Unless you’re a doctor, you probably don’t know too much about insulin. Maybe you’ve heard about it on commercials for medications or have seen pamphlets about it at the doctor’s office. However, insulin is a very important component of our bodies and you don’t have to be a doctor to learn about it! In fact, it’s probably a good idea for everyone to have a basic understanding of what insulin is and why it matters in our body so that you can be on the lookout for signs that something might not be right in this area. So here is a guide on everything you need to know about insulin:
What Is Insulin?
Insulin is a hormone produced by the pancreas that helps to control your blood sugar. We all consume sugars every day as part of a regular diet, and our body needs them to energize our cells to give us enough energy to function normally. However, our cells cannot directly convert sugar (glucose) to energy on their own – they require the assistance of insulin. In order to properly absorb glucose, insulin attaches to cells and signals them to absorb the existing glucose in the bloodstream from the food you just consumed. If the cells in your bloodstream already have enough glucose, insulin then directs this extra sugar to your liver and other areas so that it can be released when needed.
Why Is Insulin Important?
Insulin is important because it basically regulates one of the body’s most basic functions – energy production. When you don’t have enough energy, you literally cannot complete basic tasks. If your body becomes starved of energy, it tries to find it elsewhere which can cause a chain reaction that can cause a ton of damage to a variety of different systems within your body. In order to keep your body healthy and functioning properly, your body needs to produce the right amount of insulin and use it properly.
What Are Insulin Diseases?
That being said, some people are unable to produce the right amounts of insulin naturally. When your blood sugar is too low, this is called hypoglycemia. When your blood sugar is too high, this is called hyperglycemia. Both hypoglycemia and hyperglycemia can be severe consequences of a few different insulin-related diseases.
Here are some of the most common diseases that can affect your body’s production of or reaction to insulin:
- Diabetes: There are two different types of diabetes.
- Type 1 diabetes is caused by an auto-immune response wherein the body’s immune cells mistakenly attack the insulin-producing cells of the pancreas thinking that they are foreign invaders. This creates an absolute insulin deficiency within the body and can cause hyperglycemia if not treated with insulin supplements.
- Type 2 diabetes relates to insulin resistance that develops and worsens over time. People with type 2 diabetes still produce insulin but their bodies aren’t able to use it properly which can lead to a relative insulin deficiency and hyperglycemia. Type 2 diabetes can be caused by obesity, poor diet, lack of exercise, and genetics.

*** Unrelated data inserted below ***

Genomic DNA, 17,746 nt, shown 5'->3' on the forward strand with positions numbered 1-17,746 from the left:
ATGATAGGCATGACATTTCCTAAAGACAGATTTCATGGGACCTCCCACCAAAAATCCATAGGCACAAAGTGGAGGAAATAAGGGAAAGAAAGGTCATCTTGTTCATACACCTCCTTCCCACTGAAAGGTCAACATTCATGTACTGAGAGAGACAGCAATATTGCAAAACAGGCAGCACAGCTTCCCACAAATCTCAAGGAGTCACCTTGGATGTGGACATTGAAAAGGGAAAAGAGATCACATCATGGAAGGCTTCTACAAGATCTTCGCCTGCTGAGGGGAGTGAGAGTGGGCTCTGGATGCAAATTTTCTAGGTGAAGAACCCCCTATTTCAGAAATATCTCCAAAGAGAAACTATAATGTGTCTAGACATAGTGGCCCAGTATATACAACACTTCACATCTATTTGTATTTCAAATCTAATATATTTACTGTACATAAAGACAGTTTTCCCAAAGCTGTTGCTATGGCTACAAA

- Insulinoma: Insulinoma is a tumor of the pancreas that makes extra amounts of insulin that the body is unable to utilize – resulting in hypoglycemia. These tumors are relatively rare, are usually non-cancerous, and can be removed in order to solve frequent hypoglycemia.
- Metabolic syndrome: Metabolic syndrome is a combination of different conditions that can be detrimental to your circulatory system as well as other parts of the body. Insulin resistance and hyperglycemia are components of this syndrome along with high blood pressure, high cholesterol, and high amounts of fat on the body.
- Polycystic ovary syndrome (PCOS): Insulin resistance is also tied to PCOS, which is a hormonal disorder in women where a woman is unable to release eggs regularly due to excess androgen levels. PCOS can cause weight gain, excess hair growth, acne, and even type 2 diabetes.
How to Use Insulin?
If your body is unable to make the right amounts of insulin on its own, then you may need to supplement with man-made insulin. There are several different types of insulin that include rapid-acting insulin, short-acting insulin, intermediate-acting insulin, and long-acting insulin. There are also several different ways to administer insulin that include insulin pen needles, insulin cartridges, or a classic syringe and needle. The best place to administer insulin is in your abdominal area, followed by your arms, thighs, and bottom.
Hopefully, by now you are more aware of the importance of insulin. If you believe that your body is having trouble producing the right amount of insulin, you may need to speak with your doctor and get some tests done. Thankfully, you are able to treat insulin-related disorders by carefully monitoring your insulin levels and supplementing them with man-made insulin when needed.